Holy Virgin Church, located on the south coast of Crimea, was built in 1885 at the request of the Grand Duke Konstantin Nikolayevich of Russia. Avdeev – famous architect, author of the Vladimir Cathedral in Sevastopol, prepared a design. For 6 months the temple was done and completed in the Georgian-Byzantine style and in the design the architect used ornaments and images of the Italian mosaic – Antonio Salviati. In the early 20th century it was recognised for one of the most beautiful temples on the southern coast of the Crimea. In 1924 the church was closed and then, in 1928, was expected to demolish. The church returned to the Church in 1992 and now in it we can see partially preserved images of the saints, a complete image of the icon of the Holy Virgin and the twelve apostles.
John Chrysostom Church was built in the heart of the Yalta on the Polikurovski Hill. The temple was built at the public expense at the governor earl Vorontsov’s personal request. The first cathedral church in the Yalta was built by drawnings’ architect Torricelli. In the 80 years of 19th century Cathedral of St. John Chrysostom underwent the considerable restructuring. In 1941 John Chrysostom Church was burned during the German occupation in Yalta, the only extant thing was the belfry, which was used as a navigation mark. The church was consecrated in October 1883 at the Andrew L. Wrangell’s proposal taking patronage of the St. Andrew Bishop Tauride.
This orthodox cathedral was built in 1902 in thanks for saving tzar Alexander II of Russia from attack organized by tzar’s opponents on imperial train leading from Crimea to the capital. Design of the Orthodox church was carried out by Krasnov and Tieriebieniev. In 1908 next to the Orthodox church was raised a building constituting seat of brotherhood of the Orthodox church. In 1938 belfry of the Orthodox church was destroyed and in the same year parish was closed. Not until 1945 the cathedral was opened again. The church presents the Russian Revival architecture, it is painted white and yellow andavishly embellished with bas-reliefs and Ogee-shaped arches. In the belfry of the Orthodox church there are 11 bells cast in Moscow.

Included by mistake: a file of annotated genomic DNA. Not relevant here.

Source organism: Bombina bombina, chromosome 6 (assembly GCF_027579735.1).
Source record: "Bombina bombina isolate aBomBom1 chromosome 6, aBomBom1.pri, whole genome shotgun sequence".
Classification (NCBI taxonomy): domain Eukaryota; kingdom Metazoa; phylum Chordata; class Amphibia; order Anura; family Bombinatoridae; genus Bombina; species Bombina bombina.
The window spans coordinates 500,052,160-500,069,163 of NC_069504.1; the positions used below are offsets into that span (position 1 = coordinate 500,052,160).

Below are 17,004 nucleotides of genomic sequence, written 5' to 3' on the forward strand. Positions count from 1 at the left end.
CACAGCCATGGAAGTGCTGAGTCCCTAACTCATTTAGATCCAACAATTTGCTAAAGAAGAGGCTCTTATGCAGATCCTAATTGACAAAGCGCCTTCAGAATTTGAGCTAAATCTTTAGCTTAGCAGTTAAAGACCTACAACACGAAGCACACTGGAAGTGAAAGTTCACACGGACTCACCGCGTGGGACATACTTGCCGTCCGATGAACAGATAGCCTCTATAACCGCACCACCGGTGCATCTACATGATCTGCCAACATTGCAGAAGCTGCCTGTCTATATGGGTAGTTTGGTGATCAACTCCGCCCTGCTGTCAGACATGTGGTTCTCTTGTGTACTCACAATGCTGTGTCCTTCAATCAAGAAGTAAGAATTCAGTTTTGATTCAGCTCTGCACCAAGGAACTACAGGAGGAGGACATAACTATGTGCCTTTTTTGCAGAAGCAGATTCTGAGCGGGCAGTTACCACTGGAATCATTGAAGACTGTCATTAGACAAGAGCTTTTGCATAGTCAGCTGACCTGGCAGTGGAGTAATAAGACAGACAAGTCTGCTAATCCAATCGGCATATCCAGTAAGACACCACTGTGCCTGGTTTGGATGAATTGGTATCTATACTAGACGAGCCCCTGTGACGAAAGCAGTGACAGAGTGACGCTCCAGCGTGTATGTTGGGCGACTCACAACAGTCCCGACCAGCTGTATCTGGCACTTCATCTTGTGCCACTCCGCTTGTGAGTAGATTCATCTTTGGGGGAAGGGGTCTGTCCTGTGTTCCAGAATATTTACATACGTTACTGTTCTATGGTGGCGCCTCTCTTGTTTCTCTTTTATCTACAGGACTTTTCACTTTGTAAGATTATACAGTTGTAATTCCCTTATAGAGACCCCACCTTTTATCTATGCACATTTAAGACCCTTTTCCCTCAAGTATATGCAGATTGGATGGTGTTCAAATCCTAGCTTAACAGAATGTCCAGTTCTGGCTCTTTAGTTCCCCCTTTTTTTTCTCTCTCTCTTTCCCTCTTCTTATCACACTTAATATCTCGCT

One of the most famous historical monuments of Yalta, favourite place of tourists who come to the Crimea. Beginnings of this architectural-garden complex date back to 1783, when Polish magnate’s, Lew Potocki’s daughter created a beautiful park around the residence on 80 hectars area. The palace possesses charakteristics of the Neo-Renaissance and Neo-baroque style. This palace used to be the residence of Alexander III of Russia – emperor of Russia. Its construction, commissioned by governor’s heir – prince Vorontsov began in 1881. Today the palace is a favourite trip’s place, not only for inhabitants of the Ukraine, but also for people all over the world.
The most impressive thing in Yalta is The Swallow’s Nest built on a high cliff close by coast. It was built between 1911 and 1912 in Gaspra, on top of 40-metres. The castle overlooks the Cape of Ai-Todor of the Black Sea and is located near the remnants of the Roman castrum of the Charax. Swallow’s Nest is one of the most popular visitor attractions in Crimea, becoming the symbol of Crimea’s southern coastline. Its original design envisioned a foyer, guest room, stairway to the tower, and two bedrooms on two different levels within the tower. The interior of the guest room is decorated with wooden panels; the walls of the rest of the rooms are stuccoed and painted. An observation deck rings the building, providing a view of the sea, and Yalta’s distant shoreline.